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Read about more multitalented creators like Jessica Lange, Gordon Parks, Julia Cameron, Bryce Dallas Howard, Jamie Lee Curtis, Jane Seymour, Natalie Portman, James Franco, Mayim Bialik, Jeff Bridges, Viggo Mortensen, David Lynch and others in article: Multitalented Creative People – an excerpt from my main book.
Katy Perry is another performer who reportedly is health conscious in her diet – at least mostly: note the last item.
A magazine article says that among her supposed backstage requirements for her New Year’s Eve concert in Las Vegas were:
“fresh veggies at all times, two large baskets of fruit (one’s got to be tropical), dinner with a vegetarian option, all low-fat and MSG-free meals, granola, dried figs, hummus, fresh-made guacamole, whole-grain tortilla chips, and three bottles of wine.”
[What Katy Perry Eats Backstage, Women’s Health, January 6, 2014 By Alison Goldman.]
Drug use, abuse, addiction
Katy Perry may use wine moderately, but many of us, including artists, at times use drugs such as alcohol, nicotine and other substances in ways that are self-limiting.
One example: David Lynch is a very prolific filmmaker, musician, visual artist and writer – but also has been a chain smoker.
Also, some artists may still believe mythologies about drugs facilitating creativity.
Belinda Seiger, PhD writes that she has “known many gifted women who are constantly driven to learn, to create and to be intellectually productive even while raising young children.”
From my article Motherhood and creative work.
If you are a mother who is also pursuing creative interests such as art or developing a business, it can be a challenge to find time and ways to care for yourself, and you can push yourself too far, into depletion.
Of course, that can also apply to people who aren’t mothers.
Family therapist Sarah Chana Radcliffe talks about a number of techniques for stress management and personal growth including Tapping or Emotional Freedom Techniques (EFT), and Holosync audio CDs – a program I use regularly, and find very helpful for relaxation.
Read more in my article: Psychotherapist Sarah Chana Radcliffe on technologies for growth.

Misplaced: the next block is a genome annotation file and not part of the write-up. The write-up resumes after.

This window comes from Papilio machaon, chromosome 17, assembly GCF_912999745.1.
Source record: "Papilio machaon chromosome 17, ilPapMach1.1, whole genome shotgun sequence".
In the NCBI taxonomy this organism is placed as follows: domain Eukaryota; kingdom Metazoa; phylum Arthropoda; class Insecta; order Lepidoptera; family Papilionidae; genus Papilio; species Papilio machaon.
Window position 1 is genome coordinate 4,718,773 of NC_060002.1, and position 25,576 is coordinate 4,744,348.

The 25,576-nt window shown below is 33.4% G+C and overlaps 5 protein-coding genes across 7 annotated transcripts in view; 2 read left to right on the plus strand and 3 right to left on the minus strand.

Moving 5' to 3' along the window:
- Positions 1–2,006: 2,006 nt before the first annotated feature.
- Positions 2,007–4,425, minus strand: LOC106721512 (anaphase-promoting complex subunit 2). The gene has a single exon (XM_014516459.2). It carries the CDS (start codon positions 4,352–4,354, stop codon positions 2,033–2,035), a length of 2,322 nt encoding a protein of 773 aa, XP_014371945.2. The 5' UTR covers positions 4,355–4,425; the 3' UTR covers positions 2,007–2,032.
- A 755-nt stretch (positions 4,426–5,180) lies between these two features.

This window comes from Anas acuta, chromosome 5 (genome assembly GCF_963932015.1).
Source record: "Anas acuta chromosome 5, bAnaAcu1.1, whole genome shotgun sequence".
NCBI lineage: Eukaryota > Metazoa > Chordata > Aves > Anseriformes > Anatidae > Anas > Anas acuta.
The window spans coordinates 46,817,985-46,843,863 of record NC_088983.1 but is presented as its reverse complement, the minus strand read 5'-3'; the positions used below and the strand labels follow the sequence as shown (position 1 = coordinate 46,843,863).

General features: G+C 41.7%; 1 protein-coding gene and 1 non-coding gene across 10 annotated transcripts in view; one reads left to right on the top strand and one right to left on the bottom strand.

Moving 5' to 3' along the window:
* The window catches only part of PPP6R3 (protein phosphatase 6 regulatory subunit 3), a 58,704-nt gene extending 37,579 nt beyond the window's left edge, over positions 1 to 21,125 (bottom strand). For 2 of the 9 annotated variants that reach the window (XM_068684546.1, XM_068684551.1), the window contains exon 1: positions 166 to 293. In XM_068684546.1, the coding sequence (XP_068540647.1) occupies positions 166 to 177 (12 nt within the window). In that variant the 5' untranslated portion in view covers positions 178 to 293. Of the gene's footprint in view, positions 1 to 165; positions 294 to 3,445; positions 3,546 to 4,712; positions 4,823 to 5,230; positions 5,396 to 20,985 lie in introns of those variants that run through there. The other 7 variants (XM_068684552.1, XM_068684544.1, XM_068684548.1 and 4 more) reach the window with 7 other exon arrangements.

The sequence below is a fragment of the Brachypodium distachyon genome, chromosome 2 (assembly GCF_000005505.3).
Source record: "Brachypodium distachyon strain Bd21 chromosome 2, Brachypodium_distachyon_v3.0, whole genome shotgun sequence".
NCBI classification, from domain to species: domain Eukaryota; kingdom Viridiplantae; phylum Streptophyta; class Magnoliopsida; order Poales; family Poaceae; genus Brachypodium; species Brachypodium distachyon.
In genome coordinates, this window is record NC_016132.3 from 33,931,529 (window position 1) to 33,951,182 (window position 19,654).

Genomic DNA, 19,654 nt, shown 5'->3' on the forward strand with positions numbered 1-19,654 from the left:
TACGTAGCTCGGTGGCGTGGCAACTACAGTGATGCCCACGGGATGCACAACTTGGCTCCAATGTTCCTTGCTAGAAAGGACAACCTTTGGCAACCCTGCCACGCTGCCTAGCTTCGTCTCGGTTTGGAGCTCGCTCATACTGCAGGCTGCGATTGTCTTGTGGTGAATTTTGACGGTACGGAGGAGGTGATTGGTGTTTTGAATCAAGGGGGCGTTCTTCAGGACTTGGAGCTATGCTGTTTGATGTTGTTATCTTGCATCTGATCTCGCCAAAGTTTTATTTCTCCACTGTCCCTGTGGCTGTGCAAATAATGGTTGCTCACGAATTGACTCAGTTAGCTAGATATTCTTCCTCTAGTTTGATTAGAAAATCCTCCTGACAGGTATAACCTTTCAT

(She is also author of the book Make Yourself at Home: Family Life As a Key to Personal Growth.)
Creativity coach and psychologist Eric Maisel has written a number of books on stress and anxiety related to creative people, and says “Creating is not an energy-neutral state: it is a high energy state, with, at its healthiest, enthusiasm and not anxiety driving its engine.”
From article: Eric Maisel on the creative value of calming – which has a link to our interview about his calming technique and related book “Ten Zen Seconds.”
This “What-if-you-chose” image is from one of the programs by Lisa Grace Byrne of WellGrounded Life, a Holistic Health Counselor, mother and author.
She asks, “You have all the information about how to best care for yourself…why is it so hard to actually live it out?”
Learn more her programs such as Replenish 365 – “a full year, extraordinary learning mentorship program for moms who want to lead calm, healthy, vibrant lives.”
Video: “Success Strategies for Overachieving Your Goals” – Lisa Byrne refers to her course Replenish 365.
She also writes about this program: “I put these success principles together because time after time the women who I watched make the greatest transformations in their lives all had elements of these working in their lives.”
She addresses perfectionism at the beginning – which can be a very significant topic for many high ability and creative people, whether or not you are a mother.
In her book Replenish: Experience Radiant Calm and True Vitality in Your Everyday Life, Lisa Byrne writes,
“I don’t want the badge of living off fumes any longer…I wanted to live from a full and replenished well. I wanted motherhood not martyrdom…I decided I was going to define for myself what I really wanted out of life.
“Cumulatively, the small extensions of care you give yourself add up to enormous returns in how you experience your health and vitality.”
Here is a video with Lisa about her book:
Byrne also hosts “The M.A.P.P. Gathering” – a free series of “intimate conversations with nine exceptional women around the topics of motherhood, ambition, passion and purpose” with Brene Brown, Jennifer Louden, Renee Trudeau, Dr. Sara Gottfried, Pamela Slim, Jill Savage, Kelly Rae Roberts, Andrea Scher and Tsh Oxenreider.
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Program by SARK (Susan Ariel Rainbow Kennedy):
Three Part Harmony – Become a Feelings Master and Change Your Life
She says, “You can take baths and long walks. And that’s all a part of good self-care. But this is about long-lasting Inner Self-Care: really managing our feelings. And most of us are not Feelings Masters.”
More related articles:
List of self-care articles (on the Highly Sensitive and Creative site).
Also see one of my Pinterest boards: Personal Growth and Health.
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Aren’t health and vitality essential to us for living well in general, but particularly to support being an extraordinary creator?
“Creating art has always been a way to channel emotional intensity…Finding ways to maintain that optimal zone where we are neither under- or over-stimulated allows us to use our minds to respond rather than to react.
“The greater access you maintain to yourself, the richer and broader your array of creative tools.”
Psychologist Cheryl Arutt, on the page: Emotional Health Resources